In Fig. 24, the weight W presses the struts in the direction of their length; their feet, n n, therefore, tend to move in the direction n 0, and would so move were they not opposed by a sufficient resistance from the blocks, A and A. If a piece of each block be cut off at the horizontal line, a n, the feet of the struts would slide away from each other along that line, in the direction na; but if, instead of these, two pieces were cut off at the vertical line, nb, then the struts would descend vertically. To estimate the horizontal and the vertical pressures exerted by the struts, let n o be made equal (upon any scale of equal parts) to the number of tons with which the strut is pressed; construct the parallelogram of forces by drawing 0 c parallel to an, and of parallel to bn; then nf (by the same scale) shows the number of tons pressure that is exerted by the strut in the direction n a, and n e shows the amount exerted in the direction n b. By constructing designs similar to this, giving various and dissimilar positions to the struts, and then estimating the pressures, it will be found in every case that the horizontal pressure of one strut is exactly equal to that of the other, however much one strut may be inclined more than the other; and also, that the united vertical pressure of the two struts is exactly equal to the weight W. (In this calculation the weight of the timbers has not been taken into consideration, simply to avoid complication to the learner. In practice it is requisite to include the weight of the framing with the load upon the framing.)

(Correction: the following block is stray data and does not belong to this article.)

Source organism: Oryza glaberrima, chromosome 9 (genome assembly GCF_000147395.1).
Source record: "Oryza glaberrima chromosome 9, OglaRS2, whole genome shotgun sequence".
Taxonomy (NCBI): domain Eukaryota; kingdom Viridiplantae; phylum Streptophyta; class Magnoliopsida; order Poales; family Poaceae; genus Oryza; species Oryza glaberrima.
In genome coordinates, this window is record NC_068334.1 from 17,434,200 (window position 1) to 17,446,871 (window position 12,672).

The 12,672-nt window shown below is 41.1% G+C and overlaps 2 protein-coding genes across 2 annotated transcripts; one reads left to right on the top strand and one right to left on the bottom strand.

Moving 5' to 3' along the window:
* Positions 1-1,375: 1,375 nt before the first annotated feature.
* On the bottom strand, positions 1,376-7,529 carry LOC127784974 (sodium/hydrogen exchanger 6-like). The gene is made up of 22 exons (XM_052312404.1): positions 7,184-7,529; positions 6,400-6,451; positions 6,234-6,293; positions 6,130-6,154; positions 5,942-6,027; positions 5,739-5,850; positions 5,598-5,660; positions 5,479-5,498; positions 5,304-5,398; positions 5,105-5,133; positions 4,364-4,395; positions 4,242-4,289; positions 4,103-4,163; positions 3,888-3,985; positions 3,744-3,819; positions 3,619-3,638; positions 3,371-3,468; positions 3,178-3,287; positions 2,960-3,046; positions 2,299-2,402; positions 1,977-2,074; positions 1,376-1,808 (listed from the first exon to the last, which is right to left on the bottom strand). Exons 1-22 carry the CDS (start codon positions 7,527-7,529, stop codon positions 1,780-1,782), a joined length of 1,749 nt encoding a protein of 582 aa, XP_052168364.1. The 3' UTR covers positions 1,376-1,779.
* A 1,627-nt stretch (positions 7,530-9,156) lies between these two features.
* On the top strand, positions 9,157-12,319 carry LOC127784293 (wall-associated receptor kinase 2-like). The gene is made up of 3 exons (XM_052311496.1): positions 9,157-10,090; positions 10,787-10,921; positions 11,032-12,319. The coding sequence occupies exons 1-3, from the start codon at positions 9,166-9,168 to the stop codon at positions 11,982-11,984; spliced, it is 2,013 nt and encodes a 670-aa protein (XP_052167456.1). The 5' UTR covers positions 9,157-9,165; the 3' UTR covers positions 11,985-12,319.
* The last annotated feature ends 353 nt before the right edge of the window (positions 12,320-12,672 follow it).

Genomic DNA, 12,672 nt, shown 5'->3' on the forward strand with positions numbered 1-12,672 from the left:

Suppose that the two struts, B and B (Fig, 24), were rafters of a roof, and that instead of the blocks, A and A, the walls of a building were the supports: then, to prevent the walls from being thrown over by the thrust of B and B, it would be desirable to remove the horizontal pressure. This may be done by uniting the feet of the rafters with a rope, iron rod, or piece of timber, as in Fig. 25. This figure is similar to the truss of a roof. The horizontal strains on the tie-beam, tending to pull it asunder in the direction of its length, may be measured at the foot of the rafter, as was shown at Fig. 24; but. it can be more readily and as accurately measured by drawing from f and e horizontal lines to the vertical line, bd, meeting it in 0 and 0; then/0 will be the horizontal thrust at B, and eo at A; these will be found to equal one another. When the rafters of a roof are thus connected, all tendency to thrust out the walls horizontally is removed, the only pressure on them is in a vertical direction, being equal to the weight of the roof and whatever it has to support. This pressure is beneficial rather than otherwise, as a roof having trusses thus formed, and the trusses well braced to each other, tends to steady the walls.